Monday, March 22, 2010

Domestic v. Foreign Policy; India and Iran

I want to again clarify a point I raised in Friday's World Politics Review column. I am not arguing that there was or is a clear quid pro quo arrangement (cotton subsidies in return for sanctions on Iran). What I am arguing against is the willful blindness of policymakers who decide that there can be no interconnection between these kinds of issues; that another country's decision to adopt our approach on Iran rests solely on the "merits of the case" and that all other issues in the relationship are somehow compartmentalized--the latter only happens when you have an external problem that is equally a threat to both partners. [This is, by the way, why the U.S. and Iran could find common ground on dealing with the Taliban in Afghanistan in 2001.]

Speaking of Iran, a reminder why India's interests in Afghanistan and Iran differ from ours, per Priyanka Bhardwaj.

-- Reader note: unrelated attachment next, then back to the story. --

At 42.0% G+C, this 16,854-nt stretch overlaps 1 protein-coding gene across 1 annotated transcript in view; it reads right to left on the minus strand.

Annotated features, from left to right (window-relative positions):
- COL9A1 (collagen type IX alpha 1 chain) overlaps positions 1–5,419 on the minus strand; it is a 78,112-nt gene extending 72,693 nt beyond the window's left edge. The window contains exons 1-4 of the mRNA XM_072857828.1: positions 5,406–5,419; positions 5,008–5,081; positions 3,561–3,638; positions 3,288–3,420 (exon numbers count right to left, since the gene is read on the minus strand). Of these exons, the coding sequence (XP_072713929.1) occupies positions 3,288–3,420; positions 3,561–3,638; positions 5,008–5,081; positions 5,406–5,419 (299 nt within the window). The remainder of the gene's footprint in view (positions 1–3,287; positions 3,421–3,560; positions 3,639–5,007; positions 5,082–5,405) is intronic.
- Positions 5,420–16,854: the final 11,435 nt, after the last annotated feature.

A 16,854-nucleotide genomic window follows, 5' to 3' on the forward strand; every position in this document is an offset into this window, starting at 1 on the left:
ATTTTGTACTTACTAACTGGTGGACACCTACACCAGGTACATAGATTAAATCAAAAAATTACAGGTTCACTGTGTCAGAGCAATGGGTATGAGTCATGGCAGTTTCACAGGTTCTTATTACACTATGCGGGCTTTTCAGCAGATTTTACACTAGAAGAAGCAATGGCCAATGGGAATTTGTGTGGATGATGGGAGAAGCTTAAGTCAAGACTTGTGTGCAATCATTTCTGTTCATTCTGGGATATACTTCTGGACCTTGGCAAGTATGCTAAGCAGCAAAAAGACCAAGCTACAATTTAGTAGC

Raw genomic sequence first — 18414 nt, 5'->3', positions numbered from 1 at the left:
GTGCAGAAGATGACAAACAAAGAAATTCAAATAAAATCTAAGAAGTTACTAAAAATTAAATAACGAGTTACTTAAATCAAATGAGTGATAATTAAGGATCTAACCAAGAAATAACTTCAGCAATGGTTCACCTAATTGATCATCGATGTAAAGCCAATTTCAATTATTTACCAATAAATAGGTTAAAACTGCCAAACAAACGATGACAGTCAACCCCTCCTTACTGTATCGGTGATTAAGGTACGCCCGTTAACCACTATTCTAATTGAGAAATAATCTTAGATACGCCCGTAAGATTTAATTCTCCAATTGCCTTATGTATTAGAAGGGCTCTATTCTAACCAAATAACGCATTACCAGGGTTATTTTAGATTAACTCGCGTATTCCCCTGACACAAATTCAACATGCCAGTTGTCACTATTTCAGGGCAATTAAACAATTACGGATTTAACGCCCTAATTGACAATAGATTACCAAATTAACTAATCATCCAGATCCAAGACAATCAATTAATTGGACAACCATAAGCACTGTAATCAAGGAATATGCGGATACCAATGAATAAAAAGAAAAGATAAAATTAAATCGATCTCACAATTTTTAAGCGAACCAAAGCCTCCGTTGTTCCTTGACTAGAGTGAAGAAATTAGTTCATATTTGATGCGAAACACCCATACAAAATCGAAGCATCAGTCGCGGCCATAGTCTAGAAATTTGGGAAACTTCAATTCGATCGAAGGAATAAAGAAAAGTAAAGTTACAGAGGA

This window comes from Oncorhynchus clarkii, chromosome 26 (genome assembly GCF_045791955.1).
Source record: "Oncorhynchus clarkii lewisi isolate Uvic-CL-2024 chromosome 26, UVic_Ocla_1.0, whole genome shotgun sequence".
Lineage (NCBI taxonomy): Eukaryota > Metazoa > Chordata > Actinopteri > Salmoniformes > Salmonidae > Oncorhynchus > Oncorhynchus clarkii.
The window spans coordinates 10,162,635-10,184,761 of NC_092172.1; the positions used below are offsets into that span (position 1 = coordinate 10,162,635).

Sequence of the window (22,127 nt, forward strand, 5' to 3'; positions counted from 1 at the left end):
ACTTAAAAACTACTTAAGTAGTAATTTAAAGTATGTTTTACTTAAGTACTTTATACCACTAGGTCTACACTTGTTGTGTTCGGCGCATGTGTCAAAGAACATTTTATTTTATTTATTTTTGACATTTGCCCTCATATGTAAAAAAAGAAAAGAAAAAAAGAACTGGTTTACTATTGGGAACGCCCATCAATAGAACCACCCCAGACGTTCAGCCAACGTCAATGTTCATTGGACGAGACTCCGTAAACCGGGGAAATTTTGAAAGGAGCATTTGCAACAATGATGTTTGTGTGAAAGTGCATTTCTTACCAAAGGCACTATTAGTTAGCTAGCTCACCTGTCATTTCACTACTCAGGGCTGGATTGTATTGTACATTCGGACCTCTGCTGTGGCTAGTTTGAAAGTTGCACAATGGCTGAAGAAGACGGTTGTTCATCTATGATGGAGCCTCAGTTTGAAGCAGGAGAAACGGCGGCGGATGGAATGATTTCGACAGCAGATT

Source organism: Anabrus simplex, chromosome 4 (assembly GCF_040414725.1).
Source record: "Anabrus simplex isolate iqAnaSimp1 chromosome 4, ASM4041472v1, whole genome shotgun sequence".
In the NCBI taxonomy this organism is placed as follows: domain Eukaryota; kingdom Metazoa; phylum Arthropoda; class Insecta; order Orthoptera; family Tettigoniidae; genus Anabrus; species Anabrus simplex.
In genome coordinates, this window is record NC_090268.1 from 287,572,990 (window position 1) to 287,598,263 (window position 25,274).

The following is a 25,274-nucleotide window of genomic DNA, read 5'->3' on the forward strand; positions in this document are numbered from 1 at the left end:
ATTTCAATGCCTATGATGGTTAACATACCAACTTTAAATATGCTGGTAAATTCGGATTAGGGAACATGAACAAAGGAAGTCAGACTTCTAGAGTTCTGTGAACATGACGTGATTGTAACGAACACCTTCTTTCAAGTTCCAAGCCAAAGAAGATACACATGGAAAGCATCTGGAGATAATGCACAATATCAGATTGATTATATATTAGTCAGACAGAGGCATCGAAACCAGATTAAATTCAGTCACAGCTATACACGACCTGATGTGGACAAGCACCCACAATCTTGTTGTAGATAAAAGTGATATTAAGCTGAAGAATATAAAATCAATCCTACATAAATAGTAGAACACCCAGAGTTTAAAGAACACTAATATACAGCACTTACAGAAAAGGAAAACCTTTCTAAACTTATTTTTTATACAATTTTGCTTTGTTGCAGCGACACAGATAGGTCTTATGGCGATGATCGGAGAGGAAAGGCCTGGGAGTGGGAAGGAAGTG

I wonder if it would be plausible to infer that we have sounded out Brazil and other countries privately and found that no resolution of other differences they have with us (eg. trade) would change their stand on Iran's nuclear status.

We certainly should (on their merits) resolve trade issues, if we can, so that we have a larger reservoir of goodwill in countries whose support we may need at some point in the future. But I would be careful about trying to do so in the context of the present tension with Iran.

The problem I think is not so much that in seeking foreign government support for our security policy we have not taken into account commercial and other causes of friction, but that we have failed to define a compelling new vision of international security itself.

If our view is correct and the world does become a more dangerous place with a nuclear Iran, that fact will do more to convince other countries than anything we can say. What we should have in advance is a vision of a better security framework that we can then propose.
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